Former governor Michael Dukakis talks political policies at CSUF

In Campus News, News
(Photo by Katie Albertson / Daily Titan)

Michael Dukakis, a professor, former three-term Democratic Massachusetts governor and the Democratic presidential nominee from 1988, gave a presentation Saturday in the Pollak Library’s Rotary Room titled “President Trump – What’s Ahead?”

“Our speaker today is really someone who deserves respect on several levels,” said Joyce Mason, a Patrons of the Library Activities committee member, when introducing Dukakis. “He’s a politician, he’s a scholar and he’s most of all, a patriot.”

Dukakis spoke to over 120 people about his opinions, mainly focusing on highly interventionist United States foreign policy and the overemphasis on allocating funds for the military while other domestic programs suffer.

“I thought the turnout was excellent,” said Howard Seller, a Patrons of the Library Activities committee chair. “Typically we have between 40 and 60 people and the room was full today.”

Seller said the Patrons approached Dukakis because despite teaching at Northeastern University, he teaches winter courses at UCLA.

“When we invite speakers, we often take somebody who we think is prominent in his or her field and we may make a few suggestions, but we’ll often ask them to choose their topic,” Seller said. “Our motivation was not in any way political.”

In terms of foreign affairs, his main talking point revolved around how “not happy” he is with the overall military interventionist policy America has held since World War II, regardless of which party is in charge of the country.

“I got a laugh when people in Washington and elsewhere get very exercised over the fact that the Russians may have been hacking our electronic systems,” Dukakis said. “No country on the face of the Earth since World War II has intervened more aggressively, more illegally and more brutally in some cases than the United States of America.”

Dukakis went on to cite U.S. intervention in Iran, Guatemala, Chile, Iraq and other countries as examples of such interventions with “terrible consequences.”
He also questioned the focus on China in the South China Sea after they “bailed us out” of the 2007 recession.

“What have we got against China? What have they done to us,” Dukakis said. “The notion that China would interfere with international navigation is preposterous … Trade is their economy.”

One of the positive aspects of foreign relations that Dukakis discussed was the United Nations, which he said is the one institution out there that “has the potential” for dealing with foreign conflicts.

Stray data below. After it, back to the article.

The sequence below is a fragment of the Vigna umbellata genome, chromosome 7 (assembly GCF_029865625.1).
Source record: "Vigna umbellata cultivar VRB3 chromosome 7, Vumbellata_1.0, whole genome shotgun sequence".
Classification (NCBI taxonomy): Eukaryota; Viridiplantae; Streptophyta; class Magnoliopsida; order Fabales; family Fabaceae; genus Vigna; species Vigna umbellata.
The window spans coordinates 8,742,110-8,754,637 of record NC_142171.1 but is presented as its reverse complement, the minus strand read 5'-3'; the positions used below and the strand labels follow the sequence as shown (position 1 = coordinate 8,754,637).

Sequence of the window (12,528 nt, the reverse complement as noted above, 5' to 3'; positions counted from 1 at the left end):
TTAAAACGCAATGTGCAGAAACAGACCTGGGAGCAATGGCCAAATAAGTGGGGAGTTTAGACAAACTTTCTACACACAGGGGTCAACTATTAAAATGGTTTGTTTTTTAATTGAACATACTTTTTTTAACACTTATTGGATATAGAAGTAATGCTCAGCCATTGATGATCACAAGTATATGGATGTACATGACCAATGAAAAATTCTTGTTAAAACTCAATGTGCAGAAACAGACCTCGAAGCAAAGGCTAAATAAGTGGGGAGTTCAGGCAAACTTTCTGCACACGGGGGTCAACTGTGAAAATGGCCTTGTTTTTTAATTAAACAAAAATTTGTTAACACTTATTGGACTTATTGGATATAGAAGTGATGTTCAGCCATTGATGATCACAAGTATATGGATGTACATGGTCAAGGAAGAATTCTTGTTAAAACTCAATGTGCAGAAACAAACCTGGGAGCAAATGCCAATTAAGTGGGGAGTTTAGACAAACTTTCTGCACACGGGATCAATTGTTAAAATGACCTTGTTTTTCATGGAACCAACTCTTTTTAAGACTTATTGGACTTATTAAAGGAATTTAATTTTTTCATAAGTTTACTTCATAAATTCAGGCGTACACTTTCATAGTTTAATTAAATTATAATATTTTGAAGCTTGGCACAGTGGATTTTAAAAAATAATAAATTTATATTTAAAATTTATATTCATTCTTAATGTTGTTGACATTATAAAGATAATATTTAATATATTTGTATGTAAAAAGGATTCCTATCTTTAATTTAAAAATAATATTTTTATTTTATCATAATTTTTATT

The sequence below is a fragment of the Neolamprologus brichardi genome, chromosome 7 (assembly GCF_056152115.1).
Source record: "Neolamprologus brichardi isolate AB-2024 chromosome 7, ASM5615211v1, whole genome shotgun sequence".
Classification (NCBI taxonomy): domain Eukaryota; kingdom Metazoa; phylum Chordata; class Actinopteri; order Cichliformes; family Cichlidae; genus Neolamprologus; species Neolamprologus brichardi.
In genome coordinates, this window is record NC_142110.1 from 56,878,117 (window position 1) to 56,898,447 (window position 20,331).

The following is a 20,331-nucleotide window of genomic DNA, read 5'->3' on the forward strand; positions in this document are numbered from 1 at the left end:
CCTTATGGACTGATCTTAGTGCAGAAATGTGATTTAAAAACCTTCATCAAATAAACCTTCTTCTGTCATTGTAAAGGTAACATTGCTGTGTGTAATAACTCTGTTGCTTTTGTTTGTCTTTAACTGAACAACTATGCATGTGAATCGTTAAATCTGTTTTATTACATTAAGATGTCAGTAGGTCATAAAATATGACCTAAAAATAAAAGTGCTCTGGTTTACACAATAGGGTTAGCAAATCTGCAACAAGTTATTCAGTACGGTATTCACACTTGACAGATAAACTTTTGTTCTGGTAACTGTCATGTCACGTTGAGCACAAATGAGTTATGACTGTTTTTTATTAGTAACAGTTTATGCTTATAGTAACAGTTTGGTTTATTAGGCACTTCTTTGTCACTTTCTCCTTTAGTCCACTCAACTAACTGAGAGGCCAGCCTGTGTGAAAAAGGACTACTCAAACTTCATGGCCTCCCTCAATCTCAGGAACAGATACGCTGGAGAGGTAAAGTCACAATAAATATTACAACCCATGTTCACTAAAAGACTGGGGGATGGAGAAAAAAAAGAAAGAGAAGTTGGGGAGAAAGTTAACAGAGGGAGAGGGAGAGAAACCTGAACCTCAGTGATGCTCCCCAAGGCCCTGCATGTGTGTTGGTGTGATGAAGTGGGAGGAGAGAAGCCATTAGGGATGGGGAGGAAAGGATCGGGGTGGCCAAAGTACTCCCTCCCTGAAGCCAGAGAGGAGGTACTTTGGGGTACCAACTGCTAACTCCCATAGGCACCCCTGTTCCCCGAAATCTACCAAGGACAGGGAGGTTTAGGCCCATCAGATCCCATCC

“It just so happens that five-sixths of the world’s surface is now conflict free. This is the first time in the history of mankind that we’ve had anything like this,” Dukakis said.

In terms of domestic policy, Dukakis mostly talked about how the United States allocates too much money to its military, more than the next seven countries combined including Russia and China.

“At a time when we have resources that should be devoted to our kids, to our public infrastructure, a very serious climate problem that threatens the very existence of this planet of ours … It seems to me that we can provide for our security in much better ways,” Dukakis said.

He also discussed his view on the electoral college, how it should be abolished and the Common Cause organization’s efforts to gather enough electoral votes to accomplish this.

“Al Gore won but lost, Hillary won by 3 million, but someone else is in the White House even as we speak,” Dukakis said. “To be perfectly fair, if John Kerry had gotten 60,000 more votes in the state of Ohio in 2004, he would have won even though Bush II got 3 million more votes than he did. Equally unacceptable.”

However, Dukakis does have some hope for President Donald Trump, referencing Ronald Reagan as the president who began ending the Cold War by negotiating with Mikhail Gorbachev.

“I am an optimist. You can’t be a pessimist and be serious about politics,” Dukakis said. “If you don’t think good people can come together and make a difference in the lives of their fellow citizens, try something else.”

After his presentation, Dukakis opened the floor for questions from the audience.

One audience member asked if he believed there was a historical precedent for Trump, his preferred method of precinct-based grassroots campaigning and his thoughts on immigration policies as the son of Greek immigrants.

“I obviously, from a personal standpoint, feel very strongly about (immigration),” Dukakis said. “That doesn’t mean that we don’t need limits … But if people don’t understand just how important immigration is to the future of this country, they just don’t get it.”

Dukakis did receive some criticism from the audience, like from CSUF history professor Kristine Dennehy, who felt the way he compared America’s problems with democracy to China’s problems with democracy was “an insult.”

“Obviously, they’re very different. One is much more oppressive, so on and so forth,” Dukakis said in his response. “All I’m saying is that even as we’re trying to encourage people to adopt democratic governments around the world, let’s just make sure that our own democracy is living up to its expressed values.”

However, most of the audience absorbed Dukakis’s bipartisan, historical views on foreign and domestic policies as well as the personal stories he told, such as his first venture into politics in the third grade with a teacher whose son was in the audience.

“I want two strong parties in our country. I want to be part of that democracy,” said CSUF geology professor Diane Clemens-Knott. “It’s so disheartening as an adult to feel that the system isn’t working. It was good to look back and see how people on both sides have had good contributions to make.”

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